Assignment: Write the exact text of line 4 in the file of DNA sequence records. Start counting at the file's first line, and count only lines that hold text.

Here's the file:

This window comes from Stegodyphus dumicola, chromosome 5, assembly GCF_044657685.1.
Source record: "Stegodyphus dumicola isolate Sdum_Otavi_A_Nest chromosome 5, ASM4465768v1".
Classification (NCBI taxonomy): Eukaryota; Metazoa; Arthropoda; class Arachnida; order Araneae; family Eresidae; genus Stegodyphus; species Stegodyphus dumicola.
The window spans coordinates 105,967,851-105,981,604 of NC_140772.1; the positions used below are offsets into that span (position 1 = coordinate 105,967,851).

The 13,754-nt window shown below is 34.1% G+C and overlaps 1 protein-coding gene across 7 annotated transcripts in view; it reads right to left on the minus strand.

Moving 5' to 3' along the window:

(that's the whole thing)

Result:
The window spans coordinates 105,967,851-105,981,604 of NC_140772.1; the positions used below are offsets into that span (position 1 = coordinate 105,967,851).